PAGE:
Throughout the Summit, many young people discussed how the supports they were allocated were not aligned with what they actually wanted or needed. The recent Inquiry7 into NDIS Planning received evidence that the Scheme fails to take in developmental stages and needs in planning processes. Subsequently, the Inquiry’s Final Report recommended that the National Disability Insurance Agency “develop, publish and implement templates or guidelines to ensure that plans for children and young people take into account key developmental stages and life transition points”8. CYDA endorses this proposal, though emphasise that children and young people must be involved in the development of these guidelines to be reflective of the nuances of identity and needs across childhood, adolescence, and emerging adulthood.
CYDA acknowledges the NDIS is still a relatively new scheme and there is significant potential to learn and make improvements. This is clear from the government’s investment into many inquiries and ongoing consultations. However, these processes lack genuine or consistent inclusion of children and young people. Considering more than half of current participants are aged 24 years or younger9, ‘improving’ a system without their inclusion will result in a service that does not meet the needs or wants of the people it intends to serve.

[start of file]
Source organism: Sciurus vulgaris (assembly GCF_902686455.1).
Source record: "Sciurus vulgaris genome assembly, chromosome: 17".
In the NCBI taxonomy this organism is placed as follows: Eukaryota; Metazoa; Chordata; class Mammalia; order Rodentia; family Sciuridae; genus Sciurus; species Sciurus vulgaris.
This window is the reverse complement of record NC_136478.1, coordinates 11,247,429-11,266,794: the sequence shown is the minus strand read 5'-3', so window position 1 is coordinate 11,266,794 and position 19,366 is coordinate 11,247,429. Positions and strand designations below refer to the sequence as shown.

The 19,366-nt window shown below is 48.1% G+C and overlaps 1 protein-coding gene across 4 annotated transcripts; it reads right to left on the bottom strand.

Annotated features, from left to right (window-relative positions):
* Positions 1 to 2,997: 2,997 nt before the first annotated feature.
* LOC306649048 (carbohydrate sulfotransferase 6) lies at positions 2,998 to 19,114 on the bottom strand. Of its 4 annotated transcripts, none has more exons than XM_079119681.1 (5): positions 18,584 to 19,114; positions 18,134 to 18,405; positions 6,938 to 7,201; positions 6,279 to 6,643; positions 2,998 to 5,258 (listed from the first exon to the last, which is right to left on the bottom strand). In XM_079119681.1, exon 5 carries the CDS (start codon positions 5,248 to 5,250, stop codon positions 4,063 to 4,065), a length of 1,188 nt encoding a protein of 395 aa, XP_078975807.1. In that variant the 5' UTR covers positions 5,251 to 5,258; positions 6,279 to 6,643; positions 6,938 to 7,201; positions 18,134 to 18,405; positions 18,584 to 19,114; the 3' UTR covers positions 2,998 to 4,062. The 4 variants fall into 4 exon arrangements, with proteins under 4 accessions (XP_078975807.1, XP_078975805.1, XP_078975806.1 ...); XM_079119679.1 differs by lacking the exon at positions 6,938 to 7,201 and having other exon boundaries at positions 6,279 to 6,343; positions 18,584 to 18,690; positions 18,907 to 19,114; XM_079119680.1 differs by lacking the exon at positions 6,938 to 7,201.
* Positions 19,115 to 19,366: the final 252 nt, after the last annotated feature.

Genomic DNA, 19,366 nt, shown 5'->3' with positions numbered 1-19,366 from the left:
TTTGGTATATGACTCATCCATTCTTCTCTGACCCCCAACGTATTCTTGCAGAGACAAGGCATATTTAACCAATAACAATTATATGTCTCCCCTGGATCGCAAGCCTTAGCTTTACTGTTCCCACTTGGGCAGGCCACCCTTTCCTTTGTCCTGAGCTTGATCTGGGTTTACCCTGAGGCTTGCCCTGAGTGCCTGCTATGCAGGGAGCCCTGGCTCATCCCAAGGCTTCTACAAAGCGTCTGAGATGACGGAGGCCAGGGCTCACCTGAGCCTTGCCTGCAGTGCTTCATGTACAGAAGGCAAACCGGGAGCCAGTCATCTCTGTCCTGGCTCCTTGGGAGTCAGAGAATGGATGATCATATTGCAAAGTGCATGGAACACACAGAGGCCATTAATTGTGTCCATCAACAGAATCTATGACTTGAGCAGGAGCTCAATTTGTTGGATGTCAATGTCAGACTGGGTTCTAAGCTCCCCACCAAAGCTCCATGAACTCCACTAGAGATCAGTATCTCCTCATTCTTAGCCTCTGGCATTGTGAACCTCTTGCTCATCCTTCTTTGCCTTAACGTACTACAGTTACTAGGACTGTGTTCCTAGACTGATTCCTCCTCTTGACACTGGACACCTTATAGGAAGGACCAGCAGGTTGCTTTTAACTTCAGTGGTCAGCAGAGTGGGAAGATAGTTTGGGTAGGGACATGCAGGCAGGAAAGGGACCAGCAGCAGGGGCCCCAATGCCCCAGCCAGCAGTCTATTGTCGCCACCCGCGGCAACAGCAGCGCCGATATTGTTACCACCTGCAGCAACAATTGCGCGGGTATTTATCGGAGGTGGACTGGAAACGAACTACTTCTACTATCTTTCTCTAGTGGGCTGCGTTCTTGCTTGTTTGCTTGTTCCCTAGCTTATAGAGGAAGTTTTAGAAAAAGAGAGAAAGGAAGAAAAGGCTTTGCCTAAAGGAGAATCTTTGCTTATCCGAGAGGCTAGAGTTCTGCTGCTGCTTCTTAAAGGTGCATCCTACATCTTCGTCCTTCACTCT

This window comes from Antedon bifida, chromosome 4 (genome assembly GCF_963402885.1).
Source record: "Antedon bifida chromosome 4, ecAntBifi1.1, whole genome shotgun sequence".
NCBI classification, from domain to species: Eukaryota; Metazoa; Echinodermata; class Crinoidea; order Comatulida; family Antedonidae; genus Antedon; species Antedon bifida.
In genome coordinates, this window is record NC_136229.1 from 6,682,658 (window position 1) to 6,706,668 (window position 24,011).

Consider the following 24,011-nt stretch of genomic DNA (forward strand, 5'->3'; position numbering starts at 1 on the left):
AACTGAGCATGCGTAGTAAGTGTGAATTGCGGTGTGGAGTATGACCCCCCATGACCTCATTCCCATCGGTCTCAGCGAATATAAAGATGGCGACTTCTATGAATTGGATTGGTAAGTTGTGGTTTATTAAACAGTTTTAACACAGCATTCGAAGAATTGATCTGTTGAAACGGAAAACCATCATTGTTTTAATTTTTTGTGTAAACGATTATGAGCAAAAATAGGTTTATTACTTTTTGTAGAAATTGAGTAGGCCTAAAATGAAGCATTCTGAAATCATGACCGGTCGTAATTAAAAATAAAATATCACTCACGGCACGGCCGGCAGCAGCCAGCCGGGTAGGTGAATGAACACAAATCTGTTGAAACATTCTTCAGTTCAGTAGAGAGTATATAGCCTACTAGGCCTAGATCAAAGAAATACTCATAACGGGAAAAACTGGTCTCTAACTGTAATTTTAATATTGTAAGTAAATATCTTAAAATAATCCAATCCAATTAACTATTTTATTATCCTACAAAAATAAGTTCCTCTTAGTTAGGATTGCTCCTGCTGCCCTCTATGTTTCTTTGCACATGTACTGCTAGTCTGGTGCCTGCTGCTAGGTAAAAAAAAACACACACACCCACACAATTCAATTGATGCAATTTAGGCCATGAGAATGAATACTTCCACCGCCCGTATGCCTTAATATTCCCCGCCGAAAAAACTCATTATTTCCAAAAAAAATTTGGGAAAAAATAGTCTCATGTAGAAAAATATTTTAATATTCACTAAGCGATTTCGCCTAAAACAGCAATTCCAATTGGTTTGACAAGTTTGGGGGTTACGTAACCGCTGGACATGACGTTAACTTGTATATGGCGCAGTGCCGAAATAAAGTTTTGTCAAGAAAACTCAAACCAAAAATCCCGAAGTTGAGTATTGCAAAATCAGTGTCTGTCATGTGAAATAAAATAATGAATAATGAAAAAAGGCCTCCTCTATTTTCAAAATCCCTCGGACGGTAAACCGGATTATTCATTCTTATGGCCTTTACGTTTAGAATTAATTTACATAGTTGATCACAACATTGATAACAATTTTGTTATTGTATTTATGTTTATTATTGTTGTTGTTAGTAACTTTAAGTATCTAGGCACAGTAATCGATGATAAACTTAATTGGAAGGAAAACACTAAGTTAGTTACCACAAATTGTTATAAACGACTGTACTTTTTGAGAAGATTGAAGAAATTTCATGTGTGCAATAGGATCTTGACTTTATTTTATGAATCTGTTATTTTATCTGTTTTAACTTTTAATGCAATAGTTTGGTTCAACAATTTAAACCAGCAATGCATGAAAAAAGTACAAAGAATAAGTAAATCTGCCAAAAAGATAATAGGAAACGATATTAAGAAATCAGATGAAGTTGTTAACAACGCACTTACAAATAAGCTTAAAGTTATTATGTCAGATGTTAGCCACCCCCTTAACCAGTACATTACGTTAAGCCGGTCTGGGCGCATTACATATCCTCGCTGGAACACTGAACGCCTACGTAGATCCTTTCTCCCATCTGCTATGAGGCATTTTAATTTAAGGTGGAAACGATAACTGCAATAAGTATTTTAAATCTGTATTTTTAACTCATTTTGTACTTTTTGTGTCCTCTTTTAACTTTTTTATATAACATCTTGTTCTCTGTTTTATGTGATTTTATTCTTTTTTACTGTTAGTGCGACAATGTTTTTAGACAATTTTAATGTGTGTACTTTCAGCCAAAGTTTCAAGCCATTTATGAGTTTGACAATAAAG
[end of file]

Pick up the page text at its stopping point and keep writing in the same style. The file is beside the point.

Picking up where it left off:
Calls to action
 Bollier A, M., Krnjacki, L., Kavanagh, A., Kasidis, V., Katsikis, G., & Ozge, J. (2018). Survey of Community Attitudes toward People with Disability: A report for the Victorian Department of Health and Human Services. Melbourne, VIC: Disability & Health Unit, Centre for Health Equity, University of Melbourne.
2 Ableism refers to the discriminatory perspective that able-bodied persons are viewed as ‘normal’ or superior. As a product of ableism, people with disability experience prejudicial treatment and/or their needs are not factored in.
 Meaning they have applied and been granted access to the NDIS and its supports.
2 NDIA. (2020). Explore data. Available at https://data.ndis.gov.au/explore-data.
4 Malbon, E., Carey, G., & Meltzer, A. (2019). Personalisation schemes in social care: are they growing social and health inequalities? BMC Public Health, 19(1), 805. https://doi.org/10.1186/s12889-019-7168-4 .
5 Cortese, C., Truscott, F., a Nikidehaghani, M., & Chapple, S. (2020) Hard-to-reach: the NDIS, disability, and socio-economic disadvantage, Disability & Society, AHEAD-OF-PRINT, 1-21.https://doi.org/10.1080/09687599.2020.1782173.
6 NDIA. (2020). Young people in the NDIS. Available at https://data.ndis.gov.au/media/2485/download
7 Joint Standing Committee on the National Disability Insurance Scheme. (2020). NDIS Planning Final Report. Available at NDIS Planning Final Report – Parliament of Australia (aph.gov.au).
8 ibid., p. 197.
9 As at June 2020, 56.7 per cent of NDIS participants are aged 24 years or younger; NDIA. (2020). Explore data. Available at https://data.ndis.gov.au/explore-data.